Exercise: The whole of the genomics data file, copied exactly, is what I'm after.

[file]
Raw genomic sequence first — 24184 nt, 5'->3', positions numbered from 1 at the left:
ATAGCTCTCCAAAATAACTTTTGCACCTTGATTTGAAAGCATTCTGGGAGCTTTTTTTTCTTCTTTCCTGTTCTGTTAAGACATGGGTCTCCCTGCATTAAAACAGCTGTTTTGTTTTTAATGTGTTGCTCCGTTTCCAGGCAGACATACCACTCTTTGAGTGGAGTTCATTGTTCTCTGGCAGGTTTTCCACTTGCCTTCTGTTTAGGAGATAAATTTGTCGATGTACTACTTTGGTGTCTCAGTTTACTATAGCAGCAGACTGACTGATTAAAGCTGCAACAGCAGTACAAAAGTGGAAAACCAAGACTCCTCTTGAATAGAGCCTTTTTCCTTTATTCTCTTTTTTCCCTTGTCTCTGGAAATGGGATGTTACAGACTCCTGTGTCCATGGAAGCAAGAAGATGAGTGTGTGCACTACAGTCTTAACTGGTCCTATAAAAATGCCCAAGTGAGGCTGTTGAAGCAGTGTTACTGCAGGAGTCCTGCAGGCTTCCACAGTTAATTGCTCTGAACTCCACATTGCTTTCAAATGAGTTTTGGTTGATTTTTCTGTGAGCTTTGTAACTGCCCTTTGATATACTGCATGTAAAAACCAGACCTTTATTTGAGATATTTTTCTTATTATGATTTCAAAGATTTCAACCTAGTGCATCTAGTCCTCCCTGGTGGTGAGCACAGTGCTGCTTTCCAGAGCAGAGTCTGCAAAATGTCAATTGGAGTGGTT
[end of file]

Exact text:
Raw genomic sequence first — 24184 nt, 5'->3', positions numbered from 1 at the left:
ATAGCTCTCCAAAATAACTTTTGCACCTTGATTTGAAAGCATTCTGGGAGCTTTTTTTTCTTCTTTCCTGTTCTGTTAAGACATGGGTCTCCCTGCATTAAAACAGCTGTTTTGTTTTTAATGTGTTGCTCCGTTTCCAGGCAGACATACCACTCTTTGAGTGGAGTTCATTGTTCTCTGGCAGGTTTTCCACTTGCCTTCTGTTTAGGAGATAAATTTGTCGATGTACTACTTTGGTGTCTCAGTTTACTATAGCAGCAGACTGACTGATTAAAGCTGCAACAGCAGTACAAAAGTGGAAAACCAAGACTCCTCTTGAATAGAGCCTTTTTCCTTTATTCTCTTTTTTCCCTTGTCTCTGGAAATGGGATGTTACAGACTCCTGTGTCCATGGAAGCAAGAAGATGAGTGTGTGCACTACAGTCTTAACTGGTCCTATAAAAATGCCCAAGTGAGGCTGTTGAAGCAGTGTTACTGCAGGAGTCCTGCAGGCTTCCACAGTTAATTGCTCTGAACTCCACATTGCTTTCAAATGAGTTTTGGTTGATTTTTCTGTGAGCTTTGTAACTGCCCTTTGATATACTGCATGTAAAAACCAGACCTTTATTTGAGATATTTTTCTTATTATGATTTCAAAGATTTCAACCTAGTGCATCTAGTCCTCCCTGGTGGTGAGCACAGTGCTGCTTTCCAGAGCAGAGTCTGCAAAATGTCAATTGGAGTGGTT